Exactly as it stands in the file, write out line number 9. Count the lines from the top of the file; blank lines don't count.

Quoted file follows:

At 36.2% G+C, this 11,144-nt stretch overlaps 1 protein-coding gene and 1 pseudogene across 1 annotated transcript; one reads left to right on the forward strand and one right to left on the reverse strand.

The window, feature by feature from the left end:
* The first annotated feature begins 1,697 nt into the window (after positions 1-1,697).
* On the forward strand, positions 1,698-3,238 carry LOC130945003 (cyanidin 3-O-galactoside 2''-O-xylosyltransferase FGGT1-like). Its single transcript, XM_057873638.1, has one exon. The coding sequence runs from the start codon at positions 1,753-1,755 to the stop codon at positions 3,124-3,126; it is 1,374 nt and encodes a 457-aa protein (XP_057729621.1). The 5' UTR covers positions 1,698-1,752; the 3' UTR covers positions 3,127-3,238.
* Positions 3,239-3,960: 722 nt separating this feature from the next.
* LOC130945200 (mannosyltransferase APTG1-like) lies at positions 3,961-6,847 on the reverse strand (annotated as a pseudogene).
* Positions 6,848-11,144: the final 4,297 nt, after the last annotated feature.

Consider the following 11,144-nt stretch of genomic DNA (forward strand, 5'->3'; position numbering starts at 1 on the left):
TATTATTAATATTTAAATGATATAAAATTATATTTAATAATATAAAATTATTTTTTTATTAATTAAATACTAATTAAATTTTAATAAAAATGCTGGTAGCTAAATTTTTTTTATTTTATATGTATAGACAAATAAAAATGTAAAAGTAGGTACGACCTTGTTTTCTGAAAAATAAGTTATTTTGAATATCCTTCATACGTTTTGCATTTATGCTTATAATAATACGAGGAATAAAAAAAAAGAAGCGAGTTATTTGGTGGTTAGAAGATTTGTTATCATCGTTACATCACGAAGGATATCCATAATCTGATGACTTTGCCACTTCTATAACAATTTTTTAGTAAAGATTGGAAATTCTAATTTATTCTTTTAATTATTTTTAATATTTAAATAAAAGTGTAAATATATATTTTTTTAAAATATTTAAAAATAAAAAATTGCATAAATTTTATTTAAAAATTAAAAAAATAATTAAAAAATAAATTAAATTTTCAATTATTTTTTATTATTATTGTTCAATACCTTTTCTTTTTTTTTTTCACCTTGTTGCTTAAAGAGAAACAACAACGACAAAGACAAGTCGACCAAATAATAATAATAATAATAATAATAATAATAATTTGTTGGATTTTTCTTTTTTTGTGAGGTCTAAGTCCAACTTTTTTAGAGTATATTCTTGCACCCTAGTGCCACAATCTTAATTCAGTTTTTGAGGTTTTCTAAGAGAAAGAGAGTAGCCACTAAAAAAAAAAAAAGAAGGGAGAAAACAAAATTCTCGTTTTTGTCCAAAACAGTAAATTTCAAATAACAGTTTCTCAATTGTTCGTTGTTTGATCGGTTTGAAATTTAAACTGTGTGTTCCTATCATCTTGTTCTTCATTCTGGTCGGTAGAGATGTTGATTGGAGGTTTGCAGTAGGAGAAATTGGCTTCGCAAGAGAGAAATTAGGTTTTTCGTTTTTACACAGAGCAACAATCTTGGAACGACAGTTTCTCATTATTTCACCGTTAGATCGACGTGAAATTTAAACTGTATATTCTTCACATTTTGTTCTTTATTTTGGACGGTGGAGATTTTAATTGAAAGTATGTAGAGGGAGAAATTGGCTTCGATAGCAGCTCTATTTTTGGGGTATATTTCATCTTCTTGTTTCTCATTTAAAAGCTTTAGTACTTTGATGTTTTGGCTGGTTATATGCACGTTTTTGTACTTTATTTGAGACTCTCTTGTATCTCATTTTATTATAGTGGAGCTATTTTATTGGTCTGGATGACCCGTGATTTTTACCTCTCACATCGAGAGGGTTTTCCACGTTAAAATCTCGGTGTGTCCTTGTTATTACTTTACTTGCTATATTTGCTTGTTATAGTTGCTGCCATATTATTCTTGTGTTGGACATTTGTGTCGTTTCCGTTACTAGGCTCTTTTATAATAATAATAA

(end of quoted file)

TATTATTAATATTTAAATGATATAAAATTATATTTAATAATATAAAATTATTTTTTTATTAATTAAATACTAATTAAATTTTAATAAAAATGCTGGTAGCTAAATTTTTTTTATTTTATATGTATAGACAAATAAAAATGTAAAAGTAGGTACGACCTTGTTTTCTGAAAAATAAGTTATTTTGAATATCCTTCATACGTTTTGCATTTATGCTTATAATAATACGAGGAATAAAAAAAAAGAAGCGAGTTATTTGGTGGTTAGAAGATTTGTTATCATCGTTACATCACGAAGGATATCCATAATCTGATGACTTTGCCACTTCTATAACAATTTTTTAGTAAAGATTGGAAATTCTAATTTATTCTTTTAATTATTTTTAATATTTAAATAAAAGTGTAAATATATATTTTTTTAAAATATTTAAAAATAAAAAATTGCATAAATTTTATTTAAAAATTAAAAAAATAATTAAAAAATAAATTAAATTTTCAATTATTTTTTATTATTATTGTTCAATACCTTTTCTTTTTTTTTTTCACCTTGTTGCTTAAAGAGAAACAACAACGACAAAGACAAGTCGACCAAATAATAATAATAATAATAATAATAATAATAATTTGTTGGATTTTTCTTTTTTTGTGAGGTCTAAGTCCAACTTTTTTAGAGTATATTCTTGCACCCTAGTGCCACAATCTTAATTCAGTTTTTGAGGTTTTCTAAGAGAAAGAGAGTAGCCACTAAAAAAAAAAAAAGAAGGGAGAAAACAAAATTCTCGTTTTTGTCCAAAACAGTAAATTTCAAATAACAGTTTCTCAATTGTTCGTTGTTTGATCGGTTTGAAATTTAAACTGTGTGTTCCTATCATCTTGTTCTTCATTCTGGTCGGTAGAGATGTTGATTGGAGGTTTGCAGTAGGAGAAATTGGCTTCGCAAGAGAGAAATTAGGTTTTTCGTTTTTACACAGAGCAACAATCTTGGAACGACAGTTTCTCATTATTTCACCGTTAGATCGACGTGAAATTTAAACTGTATATTCTTCACATTTTGTTCTTTATTTTGGACGGTGGAGATTTTAATTGAAAGTATGTAGAGGGAGAAATTGGCTTCGATAGCAGCTCTATTTTTGGGGTATATTTCATCTTCTTGTTTCTCATTTAAAAGCTTTAGTACTTTGATGTTTTGGCTGGTTATATGCACGTTTTTGTACTTTATTTGAGACTCTCTTGTATCTCATTTTATTATAGTGGAGCTATTTTATTGGTCTGGATGACCCGTGATTTTTACCTCTCACATCGAGAGGGTTTTCCACGTTAAAATCTCGGTGTGTCCTTGTTATTACTTTACTTGCTATATTTGCTTGTTATAGTTGCTGCCATATTATTCTTGTGTTGGACATTTGTGTCGTTTCCGTTACTAGGCTCTTTTATAATAATAATAA